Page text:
--David Gross, Professor Emeritus of English, University of Oklahoma

Good historical fiction requires both knowledge of history and writing ability. Jerry Wilson has both. His knowledge of history comes at least in part from his own family's history in Oklahoma, including memoirs by two of his grandmothers. He grew up in western Oklahoma where he bases this story. As the central character realizes, perhaps the whole region has been "tainted by money and blood. There is little we can do to change the past, but we must acknowledge our debt and repay it as we can." Wilson's novel is acknowledgement and repayment, as well as a good read.
--Davis Joyce, author of Alternative Oklahoma

Across the Cimarron provides an intimate look at what the aftermath of this melding of the disenfranchised may have felt like on the prairie. The author not only researched the impact of the land-grab, he lived in its path, growing up as he did in Oklahoma, a descendant of homesteaders.
--Talli Nauman, Native Sun News

For more about Across the Cimarron and Mongrel Empire Press, please see



Blackjacks and Blue Devils

What readers are saying about Blackjacks and Blue Devils

Jerry Wilson's Blackjacks and Blue Devils is a stunning collection of gritty, realistic fiction. His direct writing style embodies the heartaches his characters suffer, and on occasion work through. Blackjacks and Blue Devils looks unflinchingly at life's triumphs and absurdities, presenting characters and places in all of their unvarnished glory. While the collection is set primarily in Oklahoma, these stories speak to universal verities, and quite possibly Blackjacks and Blue Devils will make you appreciate the human condition anew.
--Hardy Jones, Cybersoleiljournal

Wilson's magic is to so well contrast integrity, intelligence and a Cassandra-like prescience in his ordinary characters on the one hand with unimaginable miseries on the other, so that we are at once plunged into cold realities and yet ennobled. They are the tough, indestructible "blackjacks." The characters in this collection are often severely misguided, but we can still admire them and realize exactly how they got that way, and emerge still glad we are humans, both tough and quietly desperate as many of us are today.

This book truly blazes a trail into the consciousness and mentality of hard-working people and of nasty people as well--the blackjacks and blue devils populate a very slippery slope, conferring this book with depth, suspense, and insight worthy of the best creators of short fiction. Therefore do not call it regional, though all are set in Oklahoma. That bell tolls for us all.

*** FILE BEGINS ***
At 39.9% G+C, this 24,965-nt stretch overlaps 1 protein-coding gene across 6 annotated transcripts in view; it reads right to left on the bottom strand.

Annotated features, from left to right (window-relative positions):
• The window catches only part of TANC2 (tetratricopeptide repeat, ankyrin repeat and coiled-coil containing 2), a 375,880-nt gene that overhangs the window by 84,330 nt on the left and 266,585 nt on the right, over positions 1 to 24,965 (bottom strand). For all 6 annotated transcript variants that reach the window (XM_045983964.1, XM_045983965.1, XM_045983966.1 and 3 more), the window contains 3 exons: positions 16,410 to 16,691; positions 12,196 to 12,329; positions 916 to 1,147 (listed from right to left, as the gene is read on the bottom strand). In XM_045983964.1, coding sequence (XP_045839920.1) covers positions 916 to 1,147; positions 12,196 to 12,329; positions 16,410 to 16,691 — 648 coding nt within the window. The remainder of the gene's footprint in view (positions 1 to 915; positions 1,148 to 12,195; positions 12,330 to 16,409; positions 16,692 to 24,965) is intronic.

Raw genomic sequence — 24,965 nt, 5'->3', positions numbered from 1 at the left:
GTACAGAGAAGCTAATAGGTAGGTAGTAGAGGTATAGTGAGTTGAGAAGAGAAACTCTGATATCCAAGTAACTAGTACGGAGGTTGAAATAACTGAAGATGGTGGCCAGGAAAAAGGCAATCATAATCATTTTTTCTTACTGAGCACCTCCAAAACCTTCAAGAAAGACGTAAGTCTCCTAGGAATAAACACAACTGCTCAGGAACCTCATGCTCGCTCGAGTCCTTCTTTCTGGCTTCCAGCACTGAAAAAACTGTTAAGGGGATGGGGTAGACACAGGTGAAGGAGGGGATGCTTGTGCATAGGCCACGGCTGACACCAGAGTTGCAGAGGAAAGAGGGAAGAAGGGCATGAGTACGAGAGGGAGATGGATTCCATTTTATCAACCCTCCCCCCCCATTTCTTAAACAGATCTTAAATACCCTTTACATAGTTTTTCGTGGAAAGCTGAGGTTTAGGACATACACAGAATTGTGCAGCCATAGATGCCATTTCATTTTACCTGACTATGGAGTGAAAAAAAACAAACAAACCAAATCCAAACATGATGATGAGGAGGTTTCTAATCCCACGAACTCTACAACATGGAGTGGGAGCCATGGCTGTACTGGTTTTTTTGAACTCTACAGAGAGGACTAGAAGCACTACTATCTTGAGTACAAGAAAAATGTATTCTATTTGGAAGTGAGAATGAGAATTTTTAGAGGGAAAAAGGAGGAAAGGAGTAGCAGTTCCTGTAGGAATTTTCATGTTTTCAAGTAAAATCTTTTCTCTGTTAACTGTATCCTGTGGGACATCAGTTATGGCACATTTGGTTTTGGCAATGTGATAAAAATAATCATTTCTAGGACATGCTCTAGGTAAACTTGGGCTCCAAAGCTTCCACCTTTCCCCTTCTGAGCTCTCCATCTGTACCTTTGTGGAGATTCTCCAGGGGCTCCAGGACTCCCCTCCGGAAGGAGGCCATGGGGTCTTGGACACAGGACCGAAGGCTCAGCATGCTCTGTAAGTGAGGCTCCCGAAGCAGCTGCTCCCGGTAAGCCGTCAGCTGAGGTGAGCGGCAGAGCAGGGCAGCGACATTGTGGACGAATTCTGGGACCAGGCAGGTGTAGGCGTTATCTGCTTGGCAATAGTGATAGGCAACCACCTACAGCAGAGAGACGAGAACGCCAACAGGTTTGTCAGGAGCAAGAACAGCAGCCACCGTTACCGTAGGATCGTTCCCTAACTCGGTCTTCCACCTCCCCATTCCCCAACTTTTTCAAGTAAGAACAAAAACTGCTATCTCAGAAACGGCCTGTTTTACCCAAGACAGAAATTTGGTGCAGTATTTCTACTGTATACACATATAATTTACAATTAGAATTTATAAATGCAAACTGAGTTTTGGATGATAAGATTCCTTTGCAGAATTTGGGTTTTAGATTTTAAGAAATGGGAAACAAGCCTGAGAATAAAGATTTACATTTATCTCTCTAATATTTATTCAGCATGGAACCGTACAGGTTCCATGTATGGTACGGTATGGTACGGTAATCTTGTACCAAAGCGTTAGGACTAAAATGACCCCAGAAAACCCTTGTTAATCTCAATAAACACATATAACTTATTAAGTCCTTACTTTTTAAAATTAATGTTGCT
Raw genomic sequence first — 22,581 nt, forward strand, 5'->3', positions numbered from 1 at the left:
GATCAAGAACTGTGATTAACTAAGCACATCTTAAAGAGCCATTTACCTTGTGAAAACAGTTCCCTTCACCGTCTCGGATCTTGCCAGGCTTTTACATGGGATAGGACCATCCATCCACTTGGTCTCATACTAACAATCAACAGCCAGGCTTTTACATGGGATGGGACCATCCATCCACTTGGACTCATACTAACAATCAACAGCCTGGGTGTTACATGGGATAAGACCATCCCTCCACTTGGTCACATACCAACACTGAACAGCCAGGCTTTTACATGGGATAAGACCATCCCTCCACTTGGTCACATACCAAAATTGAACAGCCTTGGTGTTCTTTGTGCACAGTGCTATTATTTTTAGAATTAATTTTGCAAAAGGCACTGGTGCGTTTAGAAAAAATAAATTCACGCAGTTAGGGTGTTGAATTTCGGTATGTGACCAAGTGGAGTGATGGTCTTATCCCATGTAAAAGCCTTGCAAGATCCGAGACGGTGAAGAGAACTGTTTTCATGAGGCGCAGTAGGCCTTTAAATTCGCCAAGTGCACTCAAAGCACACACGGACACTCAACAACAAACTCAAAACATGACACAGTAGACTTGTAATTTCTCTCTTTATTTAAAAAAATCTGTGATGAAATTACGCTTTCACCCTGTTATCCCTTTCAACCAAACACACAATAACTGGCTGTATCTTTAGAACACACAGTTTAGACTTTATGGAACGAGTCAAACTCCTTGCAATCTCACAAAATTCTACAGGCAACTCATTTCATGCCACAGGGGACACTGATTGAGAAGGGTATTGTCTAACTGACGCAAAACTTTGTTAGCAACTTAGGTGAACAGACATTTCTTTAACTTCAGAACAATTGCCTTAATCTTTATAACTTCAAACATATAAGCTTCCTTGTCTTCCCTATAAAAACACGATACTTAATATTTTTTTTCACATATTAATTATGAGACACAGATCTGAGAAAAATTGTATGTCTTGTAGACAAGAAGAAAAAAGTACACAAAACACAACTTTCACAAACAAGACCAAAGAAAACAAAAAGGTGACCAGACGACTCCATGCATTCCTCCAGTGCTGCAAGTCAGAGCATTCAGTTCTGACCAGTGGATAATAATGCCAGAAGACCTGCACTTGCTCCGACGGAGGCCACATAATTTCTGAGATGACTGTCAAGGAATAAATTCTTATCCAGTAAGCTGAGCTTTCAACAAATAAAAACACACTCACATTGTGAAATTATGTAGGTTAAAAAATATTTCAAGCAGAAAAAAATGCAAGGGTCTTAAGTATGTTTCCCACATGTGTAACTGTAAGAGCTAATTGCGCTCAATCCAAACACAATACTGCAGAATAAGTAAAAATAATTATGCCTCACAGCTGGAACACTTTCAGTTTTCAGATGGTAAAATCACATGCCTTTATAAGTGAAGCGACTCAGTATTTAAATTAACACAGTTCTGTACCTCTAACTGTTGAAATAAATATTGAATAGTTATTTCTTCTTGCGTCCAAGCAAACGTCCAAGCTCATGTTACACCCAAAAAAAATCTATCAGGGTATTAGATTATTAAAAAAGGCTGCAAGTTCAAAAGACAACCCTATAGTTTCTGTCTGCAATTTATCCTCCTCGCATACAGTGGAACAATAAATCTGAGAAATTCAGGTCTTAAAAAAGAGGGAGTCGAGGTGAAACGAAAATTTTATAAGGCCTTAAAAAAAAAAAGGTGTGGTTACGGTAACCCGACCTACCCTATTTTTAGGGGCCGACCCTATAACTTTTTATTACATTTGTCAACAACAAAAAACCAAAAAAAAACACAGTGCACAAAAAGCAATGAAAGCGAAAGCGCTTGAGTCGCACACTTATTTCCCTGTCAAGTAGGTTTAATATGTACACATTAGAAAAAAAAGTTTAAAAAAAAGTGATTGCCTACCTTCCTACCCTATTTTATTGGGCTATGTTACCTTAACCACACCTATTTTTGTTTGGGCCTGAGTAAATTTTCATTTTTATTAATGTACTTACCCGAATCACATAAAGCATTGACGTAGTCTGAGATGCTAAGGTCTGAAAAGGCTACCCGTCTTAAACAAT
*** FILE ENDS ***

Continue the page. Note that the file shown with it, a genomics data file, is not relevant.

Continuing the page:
--James Alexander Drummond, Barnes and

Steinbeck could have learned from this book. Its stories bring us American history in living color (real people, in white, black, and red), from Oklahoma land runs of 1889-92 down through the Dust Bowl, Viet Nam and the invasion of Iraq. We meet homesteaders, bootleggers, revival preachers, rich oil men and failing farmers, children of slaves working for freedom, a veteran who trades his phantom arm for a farm, a dying WWII vet whose son peddles smart bombs that are killing Iraqi children.
--Carter Revard, Osage poet and scholar

The titles of these fourteen stories could be a poem of the poverty, despair, and hope so vividly shown in these tales of Oklahoma.
--Virginia Driving Hawk Sneve, Lakota author, honored with the National Humanities Medal



Waiting for Coyote's Call

What readers are saying about Waiting for Coyote's Call

Waiting for Coyote's Call is an easy-reading tutorial on South Dakota's natural life. More importantly, it records the love and respect a man can develop for a big stretch of dirt and grass and woods. Not many books delve into that private relationship; seldom if ever has the subject been explored as passionately by a South Dakotan.
--Roger Holtzman, South Dakota Magazine

Jerry Wilson weaves together observations about the natural and human history of the bluffs and his childhood on an Oklahoma farm- about how to live ethically on the land and toward its creatures. In so doing, he fashions an intimate tapestry of the Missouri River bluffs and woodlands that are often underappreciated on the Plains.
--Mark Dixon, PhD, Great Plains Quarterly

Waiting for Coyote's Call is a celebration of home, of the central Plains, family and comfortable memories of familiar things. At every page I found things I had done, felt or seen myself, or heard from others. It must be a kind of syndrome . . . varmint-lovin,' tree-huggin, 'Mother Earth embracin,' Aldo Leopold/H.D. Thoreau readin,' night-sky appreciatin' hippies find ragged piece of savaged land, work at bringing it back to health, fall hopelessly in love with it and live happily ever after. Wilson is a skilled writer, literary and yet wonderfully comfortable.
--Roger Welsch, Nebraska Life magazine

Wilson's theme throughout the book is that we are temporary custodians of the land we occupy; we need to care for it and enhance, not hinder nature's recovery efforts while we are here on earth. Waiting for Coyote's Call is an engrossing memoir to explore on a blustery winter's evening after you stoke the wood- burning stove and settle into your favorite chair. You might just hear the coyote call out on the lonesome bluff.
--Bill Markley, Western Writers of America, Roundup magazine



Currently Unavailable

American Artery: A Pan American Journey

About American Artery: A Pan American Journey

Only one road connects the nations of North America, and only one book tells the story: American Artery. This is the story of Jerry's 5,000-mile journey down the Pan American Highway, America's first international road--the Pembina Highway south from Winnipeg, Canada; US 81 across North Dakota, South Dakota, Nebraska, Kansas, Oklahoma and Texas; Highway 85 down the length of Mexico; Central America 1 through Guatemala, Honduras, El Salvador, Nicaragua, Costa Rica and Panama. Explore with Jerry the history, cultures and conflicts that span nine nations of North America.

Published in 2000, American Artery: A Pan American Journey, is now out of print. However, used copies are available from